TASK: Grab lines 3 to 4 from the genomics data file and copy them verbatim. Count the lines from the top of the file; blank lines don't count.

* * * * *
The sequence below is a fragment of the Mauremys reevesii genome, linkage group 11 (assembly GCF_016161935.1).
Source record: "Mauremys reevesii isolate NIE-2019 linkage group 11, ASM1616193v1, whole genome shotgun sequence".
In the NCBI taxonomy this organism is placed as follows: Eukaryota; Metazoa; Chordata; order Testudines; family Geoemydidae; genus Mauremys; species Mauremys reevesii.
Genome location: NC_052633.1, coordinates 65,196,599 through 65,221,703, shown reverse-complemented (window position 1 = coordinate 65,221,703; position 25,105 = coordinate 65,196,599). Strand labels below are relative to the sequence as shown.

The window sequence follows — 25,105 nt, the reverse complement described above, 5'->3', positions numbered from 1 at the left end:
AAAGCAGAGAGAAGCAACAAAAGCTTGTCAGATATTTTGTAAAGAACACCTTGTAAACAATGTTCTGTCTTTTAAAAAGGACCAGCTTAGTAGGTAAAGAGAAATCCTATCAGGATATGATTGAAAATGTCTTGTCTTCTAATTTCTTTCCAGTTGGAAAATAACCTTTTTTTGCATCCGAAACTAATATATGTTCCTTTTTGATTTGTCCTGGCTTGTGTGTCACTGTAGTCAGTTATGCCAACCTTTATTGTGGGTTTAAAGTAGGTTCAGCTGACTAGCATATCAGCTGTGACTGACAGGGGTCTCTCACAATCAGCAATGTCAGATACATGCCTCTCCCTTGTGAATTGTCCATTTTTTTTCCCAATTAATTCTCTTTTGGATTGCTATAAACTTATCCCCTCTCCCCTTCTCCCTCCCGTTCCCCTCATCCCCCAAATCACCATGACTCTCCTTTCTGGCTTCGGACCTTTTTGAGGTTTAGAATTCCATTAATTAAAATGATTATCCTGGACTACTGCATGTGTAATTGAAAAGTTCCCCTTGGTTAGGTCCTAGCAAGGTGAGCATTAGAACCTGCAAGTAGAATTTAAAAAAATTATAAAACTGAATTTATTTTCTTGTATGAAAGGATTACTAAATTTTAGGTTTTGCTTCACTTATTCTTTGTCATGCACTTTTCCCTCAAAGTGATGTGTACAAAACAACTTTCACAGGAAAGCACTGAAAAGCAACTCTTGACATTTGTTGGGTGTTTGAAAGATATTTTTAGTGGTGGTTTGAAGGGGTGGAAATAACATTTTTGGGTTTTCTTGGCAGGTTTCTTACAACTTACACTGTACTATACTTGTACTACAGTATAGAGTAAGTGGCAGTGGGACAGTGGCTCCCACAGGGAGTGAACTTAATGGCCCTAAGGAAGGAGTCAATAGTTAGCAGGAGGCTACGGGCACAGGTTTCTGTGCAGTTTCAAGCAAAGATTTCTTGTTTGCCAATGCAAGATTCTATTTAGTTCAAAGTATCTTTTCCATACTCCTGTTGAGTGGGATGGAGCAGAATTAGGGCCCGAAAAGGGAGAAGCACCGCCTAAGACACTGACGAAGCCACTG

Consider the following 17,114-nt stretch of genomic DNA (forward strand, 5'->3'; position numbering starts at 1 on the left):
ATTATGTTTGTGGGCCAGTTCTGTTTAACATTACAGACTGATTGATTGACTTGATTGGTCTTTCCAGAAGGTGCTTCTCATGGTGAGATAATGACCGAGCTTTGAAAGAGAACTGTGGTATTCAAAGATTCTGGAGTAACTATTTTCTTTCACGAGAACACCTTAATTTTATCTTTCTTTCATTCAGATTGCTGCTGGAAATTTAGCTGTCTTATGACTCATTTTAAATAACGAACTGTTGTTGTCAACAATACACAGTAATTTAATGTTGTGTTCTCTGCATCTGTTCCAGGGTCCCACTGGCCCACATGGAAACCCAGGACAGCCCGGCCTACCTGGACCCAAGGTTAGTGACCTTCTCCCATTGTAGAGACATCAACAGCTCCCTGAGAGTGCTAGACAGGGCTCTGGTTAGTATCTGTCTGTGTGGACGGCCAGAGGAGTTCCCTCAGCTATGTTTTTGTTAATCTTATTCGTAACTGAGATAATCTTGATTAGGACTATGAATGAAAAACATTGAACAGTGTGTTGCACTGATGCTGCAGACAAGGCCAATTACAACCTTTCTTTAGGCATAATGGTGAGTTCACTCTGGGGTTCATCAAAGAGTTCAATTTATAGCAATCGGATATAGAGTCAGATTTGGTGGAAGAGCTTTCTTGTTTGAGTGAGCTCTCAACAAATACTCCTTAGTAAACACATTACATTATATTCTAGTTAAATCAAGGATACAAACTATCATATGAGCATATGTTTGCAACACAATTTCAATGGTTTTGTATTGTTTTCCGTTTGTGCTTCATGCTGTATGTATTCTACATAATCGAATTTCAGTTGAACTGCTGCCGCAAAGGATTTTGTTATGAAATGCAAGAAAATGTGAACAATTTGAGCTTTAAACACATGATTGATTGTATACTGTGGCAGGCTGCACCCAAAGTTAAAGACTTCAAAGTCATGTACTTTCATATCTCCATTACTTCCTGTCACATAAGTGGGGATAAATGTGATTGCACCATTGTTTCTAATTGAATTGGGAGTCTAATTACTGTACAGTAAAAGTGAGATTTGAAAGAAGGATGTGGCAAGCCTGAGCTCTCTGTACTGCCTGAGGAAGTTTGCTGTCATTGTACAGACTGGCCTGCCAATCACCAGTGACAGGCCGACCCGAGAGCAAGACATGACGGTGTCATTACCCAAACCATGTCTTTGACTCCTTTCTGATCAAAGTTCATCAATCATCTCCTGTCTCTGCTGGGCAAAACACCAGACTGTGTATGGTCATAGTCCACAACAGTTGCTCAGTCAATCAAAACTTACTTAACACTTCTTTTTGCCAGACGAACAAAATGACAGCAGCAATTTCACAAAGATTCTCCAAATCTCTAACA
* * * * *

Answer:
In the NCBI taxonomy this organism is placed as follows: Eukaryota; Metazoa; Chordata; order Testudines; family Geoemydidae; genus Mauremys; species Mauremys reevesii.
Genome location: NC_052633.1, coordinates 65,196,599 through 65,221,703, shown reverse-complemented (window position 1 = coordinate 65,221,703; position 25,105 = coordinate 65,196,599). Strand labels below are relative to the sequence as shown.